I would say that we need to build more homes in London. That is a conversation that we are having with the Mayor and with local authorities, because if we are to get those people into homes that they desire, we need to ensure that we are building them.
We have also cut the red tape—a perennial bête noire—making it quicker to plan and build homes that people want to live in. However, there is far more that we need to do to address the housing challenge. We are implementing planning reforms to ensure that our planning system creates and supports thriving communities, and to improve the quality, quantity and speed of home building. As I said, we will introduce the planning White Paper shortly, setting out our proposals to make the planning process clearer, more accessible and more certain for all users, including homeowners and small businesses, and I look forward to responses from colleagues across the House. The White Paper will also address resourcing and performance in planning departments, which various colleagues mentioned, and ensure that timely decisions are made.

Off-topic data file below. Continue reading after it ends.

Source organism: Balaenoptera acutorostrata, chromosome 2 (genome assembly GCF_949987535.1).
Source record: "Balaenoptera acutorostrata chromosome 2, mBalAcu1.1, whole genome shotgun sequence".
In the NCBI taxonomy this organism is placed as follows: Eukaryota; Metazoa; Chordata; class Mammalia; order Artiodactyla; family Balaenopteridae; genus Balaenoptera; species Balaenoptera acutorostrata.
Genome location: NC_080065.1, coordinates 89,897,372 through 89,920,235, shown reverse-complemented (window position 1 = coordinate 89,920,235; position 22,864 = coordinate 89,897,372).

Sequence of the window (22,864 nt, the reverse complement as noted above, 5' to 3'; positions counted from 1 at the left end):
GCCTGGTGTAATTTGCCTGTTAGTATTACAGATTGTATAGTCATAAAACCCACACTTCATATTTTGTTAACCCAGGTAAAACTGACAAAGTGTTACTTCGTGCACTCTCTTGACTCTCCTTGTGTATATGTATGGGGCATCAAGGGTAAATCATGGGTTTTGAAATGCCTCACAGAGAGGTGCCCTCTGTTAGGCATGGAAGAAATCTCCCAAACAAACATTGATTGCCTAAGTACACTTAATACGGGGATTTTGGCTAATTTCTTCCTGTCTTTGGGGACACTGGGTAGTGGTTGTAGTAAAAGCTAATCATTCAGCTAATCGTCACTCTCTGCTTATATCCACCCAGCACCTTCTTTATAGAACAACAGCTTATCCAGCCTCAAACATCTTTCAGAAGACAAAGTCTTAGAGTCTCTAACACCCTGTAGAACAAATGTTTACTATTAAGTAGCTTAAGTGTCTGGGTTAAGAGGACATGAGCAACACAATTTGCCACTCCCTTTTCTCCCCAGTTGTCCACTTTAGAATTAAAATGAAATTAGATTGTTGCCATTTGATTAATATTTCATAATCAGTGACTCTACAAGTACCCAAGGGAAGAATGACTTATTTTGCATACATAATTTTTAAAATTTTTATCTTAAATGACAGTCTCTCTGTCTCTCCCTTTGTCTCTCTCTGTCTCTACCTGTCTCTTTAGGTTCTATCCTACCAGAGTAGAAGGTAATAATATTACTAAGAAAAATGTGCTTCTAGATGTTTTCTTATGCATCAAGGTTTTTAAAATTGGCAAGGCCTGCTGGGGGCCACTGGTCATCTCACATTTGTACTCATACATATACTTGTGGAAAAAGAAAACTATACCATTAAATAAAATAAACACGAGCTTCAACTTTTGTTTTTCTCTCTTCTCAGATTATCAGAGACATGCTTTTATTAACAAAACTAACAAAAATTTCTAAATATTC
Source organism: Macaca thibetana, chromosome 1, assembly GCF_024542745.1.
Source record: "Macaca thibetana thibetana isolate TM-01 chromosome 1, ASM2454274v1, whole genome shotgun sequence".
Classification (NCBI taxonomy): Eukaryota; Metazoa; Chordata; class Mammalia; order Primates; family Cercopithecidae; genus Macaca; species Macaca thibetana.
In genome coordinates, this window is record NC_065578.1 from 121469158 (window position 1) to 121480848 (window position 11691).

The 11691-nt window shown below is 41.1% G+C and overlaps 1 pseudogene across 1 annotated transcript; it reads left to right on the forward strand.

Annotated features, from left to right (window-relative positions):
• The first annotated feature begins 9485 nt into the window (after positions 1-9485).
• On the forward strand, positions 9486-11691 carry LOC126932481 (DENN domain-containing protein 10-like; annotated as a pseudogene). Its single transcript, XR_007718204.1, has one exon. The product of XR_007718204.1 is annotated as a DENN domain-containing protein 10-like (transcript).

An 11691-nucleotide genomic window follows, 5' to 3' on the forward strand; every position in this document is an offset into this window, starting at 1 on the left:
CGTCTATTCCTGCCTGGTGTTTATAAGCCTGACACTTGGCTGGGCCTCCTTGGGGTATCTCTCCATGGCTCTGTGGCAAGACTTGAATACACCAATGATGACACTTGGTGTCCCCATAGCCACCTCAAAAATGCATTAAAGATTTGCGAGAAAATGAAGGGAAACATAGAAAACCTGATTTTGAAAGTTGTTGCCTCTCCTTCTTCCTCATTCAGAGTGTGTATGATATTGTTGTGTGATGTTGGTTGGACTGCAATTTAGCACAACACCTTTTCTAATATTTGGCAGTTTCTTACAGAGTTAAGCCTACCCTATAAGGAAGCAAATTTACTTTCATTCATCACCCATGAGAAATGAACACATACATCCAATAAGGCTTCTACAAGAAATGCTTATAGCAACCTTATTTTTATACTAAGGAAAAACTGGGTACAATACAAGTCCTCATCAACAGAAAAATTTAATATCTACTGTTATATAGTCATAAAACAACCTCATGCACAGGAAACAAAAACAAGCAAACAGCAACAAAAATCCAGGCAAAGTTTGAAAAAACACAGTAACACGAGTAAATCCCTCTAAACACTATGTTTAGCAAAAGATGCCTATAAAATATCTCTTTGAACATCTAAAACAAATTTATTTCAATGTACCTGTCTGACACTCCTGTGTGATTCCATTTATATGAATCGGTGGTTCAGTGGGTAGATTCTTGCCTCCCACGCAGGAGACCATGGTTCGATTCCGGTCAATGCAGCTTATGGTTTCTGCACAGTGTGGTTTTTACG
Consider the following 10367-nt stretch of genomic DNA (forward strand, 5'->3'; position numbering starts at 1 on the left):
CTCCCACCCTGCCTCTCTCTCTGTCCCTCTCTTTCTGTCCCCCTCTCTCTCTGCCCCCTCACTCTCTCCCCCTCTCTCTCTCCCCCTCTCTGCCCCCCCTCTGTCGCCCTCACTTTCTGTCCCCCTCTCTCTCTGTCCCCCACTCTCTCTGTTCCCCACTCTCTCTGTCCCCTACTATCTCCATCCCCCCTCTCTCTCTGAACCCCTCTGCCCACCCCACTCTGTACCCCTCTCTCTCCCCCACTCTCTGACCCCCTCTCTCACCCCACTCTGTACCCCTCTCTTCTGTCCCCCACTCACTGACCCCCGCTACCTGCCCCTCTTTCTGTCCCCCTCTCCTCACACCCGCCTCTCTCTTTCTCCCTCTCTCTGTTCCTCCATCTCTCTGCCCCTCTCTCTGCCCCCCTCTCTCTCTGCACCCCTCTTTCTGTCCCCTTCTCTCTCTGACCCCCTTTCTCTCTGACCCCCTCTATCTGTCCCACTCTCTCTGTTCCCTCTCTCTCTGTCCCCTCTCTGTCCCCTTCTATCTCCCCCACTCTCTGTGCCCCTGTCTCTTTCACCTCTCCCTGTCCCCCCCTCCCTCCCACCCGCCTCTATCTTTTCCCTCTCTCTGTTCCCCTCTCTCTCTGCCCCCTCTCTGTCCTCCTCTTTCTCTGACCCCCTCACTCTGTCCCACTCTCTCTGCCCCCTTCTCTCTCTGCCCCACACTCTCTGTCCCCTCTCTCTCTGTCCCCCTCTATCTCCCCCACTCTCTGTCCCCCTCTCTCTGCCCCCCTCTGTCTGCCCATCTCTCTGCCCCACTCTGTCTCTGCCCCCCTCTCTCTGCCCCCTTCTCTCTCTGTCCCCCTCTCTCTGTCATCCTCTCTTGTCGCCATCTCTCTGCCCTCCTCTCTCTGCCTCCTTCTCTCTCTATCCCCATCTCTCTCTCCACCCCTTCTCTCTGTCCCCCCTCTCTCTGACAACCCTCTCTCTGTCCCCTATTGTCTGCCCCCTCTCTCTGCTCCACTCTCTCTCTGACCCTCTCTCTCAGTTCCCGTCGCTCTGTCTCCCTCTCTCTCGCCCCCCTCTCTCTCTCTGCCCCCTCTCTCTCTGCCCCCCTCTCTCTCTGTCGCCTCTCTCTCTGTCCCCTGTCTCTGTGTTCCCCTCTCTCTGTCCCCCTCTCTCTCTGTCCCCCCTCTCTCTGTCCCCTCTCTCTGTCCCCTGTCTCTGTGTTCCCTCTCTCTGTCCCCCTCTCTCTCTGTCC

The Government set national planning policy, but it is important that decisions and policies are made locally. We are clear that councils and their communities are best placed to take decisions on planning issues affecting their local area within the context of national planning policy. Local plans play an important role in outlining the homes that an area needs, and I believe that such plans can deliver local decisions that will remain at the heart of the planning system. Local plans provide clarity to communities and developers about where new homes should be built and how they should look, and such plans identify what developments are needed in an area, supported by the right infrastructure.